A bank employee noticed that “money was flying out of the account,” Takacs said, and because there was a conservatorship in place, contacted the Probate Court, where Judge Daniel Caruso put a freeze on the account and contacted police.
“It was an astounding number of checks,” Takacs told the Fairfield Citizen. “In a one-year period there were 373 checks drawn on their account. Out of the 373 checks, 356 were written to [Jamshidian], the deli or to cash.”
The checks made out to cash were endorsed by Jamshidian. In total, police allege, Jamshidian stole $218,408 from the siblings.
Takacs said Jamshidian declined to be interviewed by police. “I’m pretty sure there are other residents out there who might be victims” of Jamshidian, he said, and urged anyone who believes they may have been taken advantage of by Jamshidian’s to call him at 203-254-4840.
A lawyer has been appointed by the Probate Court to file a civil suit to recoup the scammed money for the siblings, who have all been relocated to new living quarters with the assistance of the town’s Social Services Department, Tackacs said.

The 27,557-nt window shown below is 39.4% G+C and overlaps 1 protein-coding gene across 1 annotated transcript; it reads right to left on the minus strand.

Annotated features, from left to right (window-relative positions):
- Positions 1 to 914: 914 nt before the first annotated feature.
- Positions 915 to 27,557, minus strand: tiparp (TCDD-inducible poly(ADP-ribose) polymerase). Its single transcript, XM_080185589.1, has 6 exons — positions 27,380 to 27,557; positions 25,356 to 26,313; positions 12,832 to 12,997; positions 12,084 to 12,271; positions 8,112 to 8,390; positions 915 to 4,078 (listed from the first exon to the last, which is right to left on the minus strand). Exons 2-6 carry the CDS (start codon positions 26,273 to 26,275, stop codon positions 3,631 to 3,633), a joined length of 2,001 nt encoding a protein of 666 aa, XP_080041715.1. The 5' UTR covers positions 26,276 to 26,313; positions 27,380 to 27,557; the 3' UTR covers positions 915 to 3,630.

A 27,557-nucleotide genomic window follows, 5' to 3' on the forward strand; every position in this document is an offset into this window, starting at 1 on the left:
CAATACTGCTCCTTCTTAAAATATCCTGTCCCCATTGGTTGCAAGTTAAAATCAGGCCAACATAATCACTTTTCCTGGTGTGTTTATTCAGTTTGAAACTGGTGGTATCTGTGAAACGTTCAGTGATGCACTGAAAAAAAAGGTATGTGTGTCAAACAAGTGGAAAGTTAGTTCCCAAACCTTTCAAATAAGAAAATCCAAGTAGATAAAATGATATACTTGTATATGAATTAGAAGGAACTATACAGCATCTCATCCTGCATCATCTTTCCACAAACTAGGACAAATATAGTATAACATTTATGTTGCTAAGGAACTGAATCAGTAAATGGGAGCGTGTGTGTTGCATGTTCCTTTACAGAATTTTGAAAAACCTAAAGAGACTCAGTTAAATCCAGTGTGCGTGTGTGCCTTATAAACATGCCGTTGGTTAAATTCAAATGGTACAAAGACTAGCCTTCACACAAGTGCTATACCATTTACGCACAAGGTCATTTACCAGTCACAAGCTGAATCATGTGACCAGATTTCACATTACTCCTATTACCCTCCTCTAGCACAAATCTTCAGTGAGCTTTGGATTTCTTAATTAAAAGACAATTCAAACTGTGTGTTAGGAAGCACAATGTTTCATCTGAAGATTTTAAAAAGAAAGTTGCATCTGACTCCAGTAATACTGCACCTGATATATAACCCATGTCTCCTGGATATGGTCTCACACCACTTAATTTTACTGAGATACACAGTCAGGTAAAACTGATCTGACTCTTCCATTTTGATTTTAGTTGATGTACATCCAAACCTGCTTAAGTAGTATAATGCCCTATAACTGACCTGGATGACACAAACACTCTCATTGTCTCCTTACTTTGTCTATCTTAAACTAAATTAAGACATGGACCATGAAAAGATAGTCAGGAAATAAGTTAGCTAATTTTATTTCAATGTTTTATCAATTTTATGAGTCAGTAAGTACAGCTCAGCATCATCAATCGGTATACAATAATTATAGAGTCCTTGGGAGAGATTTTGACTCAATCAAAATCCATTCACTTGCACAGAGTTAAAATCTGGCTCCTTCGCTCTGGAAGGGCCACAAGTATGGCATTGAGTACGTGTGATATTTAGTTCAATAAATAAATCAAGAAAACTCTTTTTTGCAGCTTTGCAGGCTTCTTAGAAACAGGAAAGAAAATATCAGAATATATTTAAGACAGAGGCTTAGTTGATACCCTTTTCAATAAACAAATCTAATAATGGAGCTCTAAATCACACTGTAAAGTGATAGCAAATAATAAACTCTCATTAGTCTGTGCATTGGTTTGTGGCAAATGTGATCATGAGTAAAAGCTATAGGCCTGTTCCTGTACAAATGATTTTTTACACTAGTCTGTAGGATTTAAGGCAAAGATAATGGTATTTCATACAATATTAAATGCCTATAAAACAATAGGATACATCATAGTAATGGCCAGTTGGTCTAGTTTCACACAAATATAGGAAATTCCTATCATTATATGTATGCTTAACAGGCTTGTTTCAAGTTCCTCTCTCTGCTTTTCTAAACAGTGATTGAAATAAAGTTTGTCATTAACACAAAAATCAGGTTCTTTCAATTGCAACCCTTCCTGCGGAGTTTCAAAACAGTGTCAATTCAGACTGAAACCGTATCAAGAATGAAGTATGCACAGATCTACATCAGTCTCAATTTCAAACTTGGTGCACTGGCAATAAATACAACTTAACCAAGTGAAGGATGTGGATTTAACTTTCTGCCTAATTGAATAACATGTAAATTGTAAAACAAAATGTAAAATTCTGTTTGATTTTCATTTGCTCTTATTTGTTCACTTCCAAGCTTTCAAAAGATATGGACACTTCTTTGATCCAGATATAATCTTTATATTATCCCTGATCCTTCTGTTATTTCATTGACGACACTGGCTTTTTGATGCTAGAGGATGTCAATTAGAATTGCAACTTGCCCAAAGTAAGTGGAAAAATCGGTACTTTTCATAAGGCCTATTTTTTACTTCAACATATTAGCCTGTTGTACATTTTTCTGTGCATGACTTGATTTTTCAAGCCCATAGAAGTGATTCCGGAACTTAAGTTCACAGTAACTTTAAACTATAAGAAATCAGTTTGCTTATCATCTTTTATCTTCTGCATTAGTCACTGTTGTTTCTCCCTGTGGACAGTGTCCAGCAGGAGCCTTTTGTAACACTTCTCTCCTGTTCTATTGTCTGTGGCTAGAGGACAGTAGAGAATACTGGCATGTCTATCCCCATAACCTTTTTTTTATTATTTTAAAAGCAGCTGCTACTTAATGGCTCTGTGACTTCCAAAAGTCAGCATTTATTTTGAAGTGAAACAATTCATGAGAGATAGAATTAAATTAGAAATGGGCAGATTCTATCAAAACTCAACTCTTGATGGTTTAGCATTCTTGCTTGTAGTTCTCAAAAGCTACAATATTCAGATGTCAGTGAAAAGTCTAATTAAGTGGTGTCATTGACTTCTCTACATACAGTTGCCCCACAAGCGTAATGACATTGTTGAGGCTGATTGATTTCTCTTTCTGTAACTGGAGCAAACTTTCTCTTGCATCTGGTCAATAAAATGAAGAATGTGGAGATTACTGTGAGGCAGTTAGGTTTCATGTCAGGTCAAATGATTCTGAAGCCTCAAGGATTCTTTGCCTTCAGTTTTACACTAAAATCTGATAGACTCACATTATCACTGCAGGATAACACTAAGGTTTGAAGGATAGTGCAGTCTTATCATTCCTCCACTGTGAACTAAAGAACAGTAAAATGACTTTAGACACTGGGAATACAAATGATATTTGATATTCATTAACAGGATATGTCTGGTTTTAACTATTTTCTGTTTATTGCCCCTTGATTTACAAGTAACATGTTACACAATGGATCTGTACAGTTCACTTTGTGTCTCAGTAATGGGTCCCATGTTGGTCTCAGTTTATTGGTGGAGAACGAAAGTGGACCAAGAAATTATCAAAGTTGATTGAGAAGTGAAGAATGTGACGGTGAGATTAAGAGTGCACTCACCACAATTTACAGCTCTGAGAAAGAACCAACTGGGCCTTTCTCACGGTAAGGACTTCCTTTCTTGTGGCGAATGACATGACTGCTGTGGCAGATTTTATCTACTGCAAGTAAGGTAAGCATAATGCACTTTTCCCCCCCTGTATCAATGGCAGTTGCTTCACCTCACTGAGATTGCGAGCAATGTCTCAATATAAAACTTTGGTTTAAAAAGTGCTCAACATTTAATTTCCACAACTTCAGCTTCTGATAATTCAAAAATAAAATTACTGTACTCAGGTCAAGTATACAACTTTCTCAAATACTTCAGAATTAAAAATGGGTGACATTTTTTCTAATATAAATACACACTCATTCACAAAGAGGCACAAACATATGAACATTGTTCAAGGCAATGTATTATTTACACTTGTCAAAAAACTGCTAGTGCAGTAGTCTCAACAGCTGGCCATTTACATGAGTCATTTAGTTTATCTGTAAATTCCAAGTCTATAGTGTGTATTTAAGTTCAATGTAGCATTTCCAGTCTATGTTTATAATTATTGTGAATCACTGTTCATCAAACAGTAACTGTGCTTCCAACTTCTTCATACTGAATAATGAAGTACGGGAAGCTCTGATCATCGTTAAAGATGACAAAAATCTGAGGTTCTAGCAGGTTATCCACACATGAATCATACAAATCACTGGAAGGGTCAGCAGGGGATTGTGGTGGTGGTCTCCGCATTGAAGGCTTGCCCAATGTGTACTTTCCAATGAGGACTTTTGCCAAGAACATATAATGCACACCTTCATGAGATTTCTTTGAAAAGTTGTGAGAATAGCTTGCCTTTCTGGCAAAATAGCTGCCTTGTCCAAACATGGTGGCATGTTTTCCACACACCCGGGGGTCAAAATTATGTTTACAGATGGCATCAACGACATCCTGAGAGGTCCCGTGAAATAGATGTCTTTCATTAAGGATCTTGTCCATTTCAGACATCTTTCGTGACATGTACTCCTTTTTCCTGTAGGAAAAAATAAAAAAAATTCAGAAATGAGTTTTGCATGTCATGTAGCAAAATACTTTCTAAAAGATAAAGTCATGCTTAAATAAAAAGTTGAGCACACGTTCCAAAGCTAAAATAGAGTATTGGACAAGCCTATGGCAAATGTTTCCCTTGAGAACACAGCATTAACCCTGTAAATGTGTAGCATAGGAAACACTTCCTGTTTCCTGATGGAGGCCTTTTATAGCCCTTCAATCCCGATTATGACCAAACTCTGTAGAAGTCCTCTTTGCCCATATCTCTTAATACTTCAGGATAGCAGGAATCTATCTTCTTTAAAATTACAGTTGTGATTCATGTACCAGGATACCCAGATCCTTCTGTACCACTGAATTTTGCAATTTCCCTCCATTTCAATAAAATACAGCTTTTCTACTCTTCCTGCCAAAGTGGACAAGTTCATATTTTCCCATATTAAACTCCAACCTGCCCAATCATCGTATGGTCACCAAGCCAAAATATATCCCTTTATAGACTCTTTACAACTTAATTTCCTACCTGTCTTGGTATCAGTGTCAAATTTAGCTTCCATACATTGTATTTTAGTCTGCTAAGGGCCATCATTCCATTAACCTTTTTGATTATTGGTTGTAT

“This was definitely a cooperative effort here,” said police Sgt. Suzanne Lussier, a department spokeswoman. “Not only with the criminal element, but the human aspect as well.”
Jamshidian was released on a $50,000 bond and is scheduled to appear May 24 in Bridgeport Superior Court.
Largo man was arrested after he carried a concealed gun through airport security checkpoint www.privateofficer.com
Charles Wright, 45, attempted to pass through security at the airport at about 6:45 a.m., Pinellas sheriff’s deputies said. His backpack, when put through the checkpoint’s X-ray machine, was found to have a loaded Kel-Tec .32-caliber pistol inside.
Transportation Security Administration agents at the airport called the sheriff’s office. Wright, a boat mechanic, said he typically carried the gun while working at night for protection. He was on his way to Kentucky to visit relatives and forgot to remove the firearm from his bag, he said.
Wright was released Friday on a $5,000 bond, according to jail records.
Jefferson Forest High School teacher arrested for contributing to the delinquency of a minor www.privateofficer.com
Bedford County VA May 13 2012 The Sheriff’s Office has arrested a 28-year-old man who has been a teacher at Jefferson Forest High School and charged him with contributing to the delinquency of a minor.
Authorities said they arrested Joseph Clark on Thursday. Sheriff’s Major Ricky Gardner said the office was not providing details of what allegedly occurred because the case involves a juvenile.
A news release from the sheriff’s office said the alleged crime occurred either during the evening of April 28 or early April 29.